What happens if I transfer money to the wrong bank account?

By Tom Watson ·

Long gone are the days when you had to repay money with cash or by whipping out your cheque book. The invention and uptake of online bank accounts has made everything from transferring money to friends and family to paying rent and bills a breeze.

Despite the ease and convenience online banking provides there is one snag – it does make transferring money to the wrong account a lot easier. So what happens if you do make a mistake and send off your hard-earned funds to the wrong account?

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How to stop it happening in the first place

Around 83% of mistaken transactions take place because people incorrectly entered the account details of the person they were transferring funds to, according to an Australian Securities and Investments Commission (ASIC) study.

It may seem like common sense, but every time you go to transfer money to a new recipient in your phone app or on your bank's website, make sure you double check the BSB and Account Number are correct.

What about the Account Name you ask? That’s just used for recording purposes, so it’s really important to make sure you get the first two bits of information spot on.

The steps to take if you do make a mistake  

So, the worst has happened and you’ve mixed up your friends BSB or Account Number while trying to send them money for dinner the other night. Aside from assuring them that you will pay up, what should you do next?

Contact your bank! Do this as soon as possible, as the faster you get in contact the more likely it is that you’ll get your money back. The rest depends on how long it’s been since the transfer took place.

Scenario One: It’s been less than 10 business days

If you make a claim within the first ten business days of the transfer going out your money will be returned to you in full, so long as it's still in the recipient's account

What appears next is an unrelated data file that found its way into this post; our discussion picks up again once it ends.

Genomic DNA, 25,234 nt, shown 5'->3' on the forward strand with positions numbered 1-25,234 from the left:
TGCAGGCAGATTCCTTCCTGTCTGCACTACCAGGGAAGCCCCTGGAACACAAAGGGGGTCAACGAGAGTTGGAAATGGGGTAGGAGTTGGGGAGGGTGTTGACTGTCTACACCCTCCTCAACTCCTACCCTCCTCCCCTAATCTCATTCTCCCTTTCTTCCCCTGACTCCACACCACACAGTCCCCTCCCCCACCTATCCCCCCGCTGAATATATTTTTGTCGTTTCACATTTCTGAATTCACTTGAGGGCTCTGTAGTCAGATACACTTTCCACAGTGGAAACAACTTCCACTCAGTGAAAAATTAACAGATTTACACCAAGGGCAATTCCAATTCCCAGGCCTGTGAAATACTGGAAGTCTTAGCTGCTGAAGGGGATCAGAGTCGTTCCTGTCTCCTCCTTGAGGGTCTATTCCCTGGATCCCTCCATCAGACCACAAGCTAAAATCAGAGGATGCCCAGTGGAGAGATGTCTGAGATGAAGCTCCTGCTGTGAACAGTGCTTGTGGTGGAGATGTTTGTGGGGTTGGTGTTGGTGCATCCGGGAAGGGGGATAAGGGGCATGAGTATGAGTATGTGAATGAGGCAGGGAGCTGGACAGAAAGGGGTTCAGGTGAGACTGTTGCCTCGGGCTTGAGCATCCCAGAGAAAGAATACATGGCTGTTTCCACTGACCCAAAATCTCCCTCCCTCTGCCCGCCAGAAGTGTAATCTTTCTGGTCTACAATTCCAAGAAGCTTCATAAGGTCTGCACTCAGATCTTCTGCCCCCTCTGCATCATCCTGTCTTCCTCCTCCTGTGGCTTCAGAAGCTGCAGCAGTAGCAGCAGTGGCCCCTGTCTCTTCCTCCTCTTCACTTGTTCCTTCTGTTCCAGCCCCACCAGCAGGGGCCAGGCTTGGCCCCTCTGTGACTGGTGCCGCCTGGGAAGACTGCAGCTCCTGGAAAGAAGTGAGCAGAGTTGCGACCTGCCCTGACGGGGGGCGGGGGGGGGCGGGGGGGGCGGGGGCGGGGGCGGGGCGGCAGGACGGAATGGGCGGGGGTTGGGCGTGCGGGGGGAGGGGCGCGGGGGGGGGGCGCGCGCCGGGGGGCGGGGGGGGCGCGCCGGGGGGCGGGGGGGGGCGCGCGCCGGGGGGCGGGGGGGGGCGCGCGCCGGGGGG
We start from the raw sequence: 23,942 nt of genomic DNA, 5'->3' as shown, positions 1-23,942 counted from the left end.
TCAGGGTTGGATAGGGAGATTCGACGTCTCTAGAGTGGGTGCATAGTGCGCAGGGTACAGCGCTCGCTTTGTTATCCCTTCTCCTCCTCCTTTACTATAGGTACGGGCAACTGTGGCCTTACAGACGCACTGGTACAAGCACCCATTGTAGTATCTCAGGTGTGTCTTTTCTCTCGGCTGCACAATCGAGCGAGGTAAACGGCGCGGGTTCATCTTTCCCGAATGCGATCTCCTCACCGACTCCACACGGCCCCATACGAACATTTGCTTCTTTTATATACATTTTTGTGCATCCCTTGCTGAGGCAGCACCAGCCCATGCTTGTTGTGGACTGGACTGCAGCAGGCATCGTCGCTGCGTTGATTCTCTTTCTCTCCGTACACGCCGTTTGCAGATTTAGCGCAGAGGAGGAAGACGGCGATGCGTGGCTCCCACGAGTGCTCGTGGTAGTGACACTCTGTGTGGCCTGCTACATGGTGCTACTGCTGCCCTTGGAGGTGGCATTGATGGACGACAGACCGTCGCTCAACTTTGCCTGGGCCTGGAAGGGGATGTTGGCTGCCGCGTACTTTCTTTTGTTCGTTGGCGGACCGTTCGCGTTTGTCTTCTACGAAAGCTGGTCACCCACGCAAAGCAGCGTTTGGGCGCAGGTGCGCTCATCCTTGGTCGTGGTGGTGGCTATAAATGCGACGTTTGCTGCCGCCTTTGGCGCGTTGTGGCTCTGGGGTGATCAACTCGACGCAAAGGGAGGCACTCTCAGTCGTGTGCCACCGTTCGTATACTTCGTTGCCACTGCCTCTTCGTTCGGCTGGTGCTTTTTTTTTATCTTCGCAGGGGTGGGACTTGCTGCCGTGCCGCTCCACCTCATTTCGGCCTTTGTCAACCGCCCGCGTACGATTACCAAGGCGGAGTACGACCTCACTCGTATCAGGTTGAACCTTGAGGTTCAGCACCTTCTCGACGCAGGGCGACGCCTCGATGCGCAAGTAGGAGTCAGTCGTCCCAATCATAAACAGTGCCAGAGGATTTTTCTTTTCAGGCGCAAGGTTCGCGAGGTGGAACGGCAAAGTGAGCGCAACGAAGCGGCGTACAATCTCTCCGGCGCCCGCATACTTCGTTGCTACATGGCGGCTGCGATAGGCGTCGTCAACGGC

Scenario Two: It’s been between 10 business days and 7 months

If you’ve left it more than 10 business days, or just didn’t notice your mistake in that period, then things get a little bit more difficult and take longer to resolve. The recipient's bank is obliged to put a freeze on the disputed money and notify the recipient that they have up to 10 business days in which to prove they are actually entitled to the funds. If they can’t offer proof that the money is rightfully be theirs, then the funds will be returned to you.

Scenario Three: It’s been over 7 months

This is where it gets really tricky. According to ASIC’s ePayments Code (which these types of transactions are governed by) after seven months the recipient of your funds is not actually obliged to return them to you, unless they agree to do so. So basically your funds are completely in their hands.

What about transfer mistakes involving BPAY?

Plenty of Aussies use BPAY as an easy way to pay their rent or energy bills, so is there any difference between making a mistake using BPAY as opposed to making one with your regular bank account? Unfortunately there is.

While the vast majority of Australian banking providers (117 in total) are subscribers to the ePayments Code, payments made with BPAY are not covered under the code. However, if you do make a mistake while using BPAY and end up transferring money to the wrong recipient, you should still get in contact with your bank or credit union as they may be able to assist you.  

What if my bank or provider isn’t assisting me?

If you’ve made an erroneous transfer and your bank or credit union isn't providing you with adequate assistance to resolve the problem, you’ll be able to lodge a dispute through ASIC.

What if I receive money in my account which isn’t mine?

While a sudden windfall in your bank account may seem like a real stroke of luck, that money isn’t actually yours and you’ll have to pay it back. So get in contact with bank or provider and tell them what’s happened, and certainly make sure you resist the temptation to spend it!

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Tom Watson
Tom Watson
Finance journalist

Tom Watson is a financial journalist at Mozo, specialising in fintech, property and business banking. Whether it’s reporting on banking trends or uncovering the latest product innovations, Tom’s mission is to keep our readers up to date with breaking Australian financial news. His work is often sourced in the media and across social media channels. Tom has a degree in Journalism from the University of Technology, Sydney.